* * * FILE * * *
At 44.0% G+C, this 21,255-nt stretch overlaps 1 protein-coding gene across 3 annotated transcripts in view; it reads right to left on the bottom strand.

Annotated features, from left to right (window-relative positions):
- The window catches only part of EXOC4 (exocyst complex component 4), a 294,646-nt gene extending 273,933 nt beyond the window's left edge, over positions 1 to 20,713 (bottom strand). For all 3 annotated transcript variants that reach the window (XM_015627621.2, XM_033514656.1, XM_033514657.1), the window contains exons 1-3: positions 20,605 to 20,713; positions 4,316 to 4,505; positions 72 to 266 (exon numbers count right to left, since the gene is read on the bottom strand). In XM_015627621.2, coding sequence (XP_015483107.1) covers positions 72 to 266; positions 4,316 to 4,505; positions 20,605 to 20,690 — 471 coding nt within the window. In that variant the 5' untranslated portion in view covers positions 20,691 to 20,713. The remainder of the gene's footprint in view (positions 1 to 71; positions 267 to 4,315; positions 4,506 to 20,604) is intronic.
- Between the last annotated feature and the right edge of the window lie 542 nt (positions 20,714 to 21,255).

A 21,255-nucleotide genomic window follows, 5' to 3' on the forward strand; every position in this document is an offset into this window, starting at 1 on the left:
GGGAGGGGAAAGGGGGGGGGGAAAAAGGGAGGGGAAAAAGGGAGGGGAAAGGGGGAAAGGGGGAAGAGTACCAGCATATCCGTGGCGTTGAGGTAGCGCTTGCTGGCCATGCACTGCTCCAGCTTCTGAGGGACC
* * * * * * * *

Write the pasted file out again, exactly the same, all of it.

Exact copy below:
At 44.0% G+C, this 21,255-nt stretch overlaps 1 protein-coding gene across 3 annotated transcripts in view; it reads right to left on the bottom strand.

Annotated features, from left to right (window-relative positions):
- The window catches only part of EXOC4 (exocyst complex component 4), a 294,646-nt gene extending 273,933 nt beyond the window's left edge, over positions 1 to 20,713 (bottom strand). For all 3 annotated transcript variants that reach the window (XM_015627621.2, XM_033514656.1, XM_033514657.1), the window contains exons 1-3: positions 20,605 to 20,713; positions 4,316 to 4,505; positions 72 to 266 (exon numbers count right to left, since the gene is read on the bottom strand). In XM_015627621.2, coding sequence (XP_015483107.1) covers positions 72 to 266; positions 4,316 to 4,505; positions 20,605 to 20,690 — 471 coding nt within the window. In that variant the 5' untranslated portion in view covers positions 20,691 to 20,713. The remainder of the gene's footprint in view (positions 1 to 71; positions 267 to 4,315; positions 4,506 to 20,604) is intronic.
- Between the last annotated feature and the right edge of the window lie 542 nt (positions 20,714 to 21,255).

A 21,255-nucleotide genomic window follows, 5' to 3' on the forward strand; every position in this document is an offset into this window, starting at 1 on the left:
GGGAGGGGAAAGGGGGGGGGGAAAAAGGGAGGGGAAAAAGGGAGGGGAAAGGGGGAAAGGGGGAAGAGTACCAGCATATCCGTGGCGTTGAGGTAGCGCTTGCTGGCCATGCACTGCTCCAGCTTCTGAGGGACC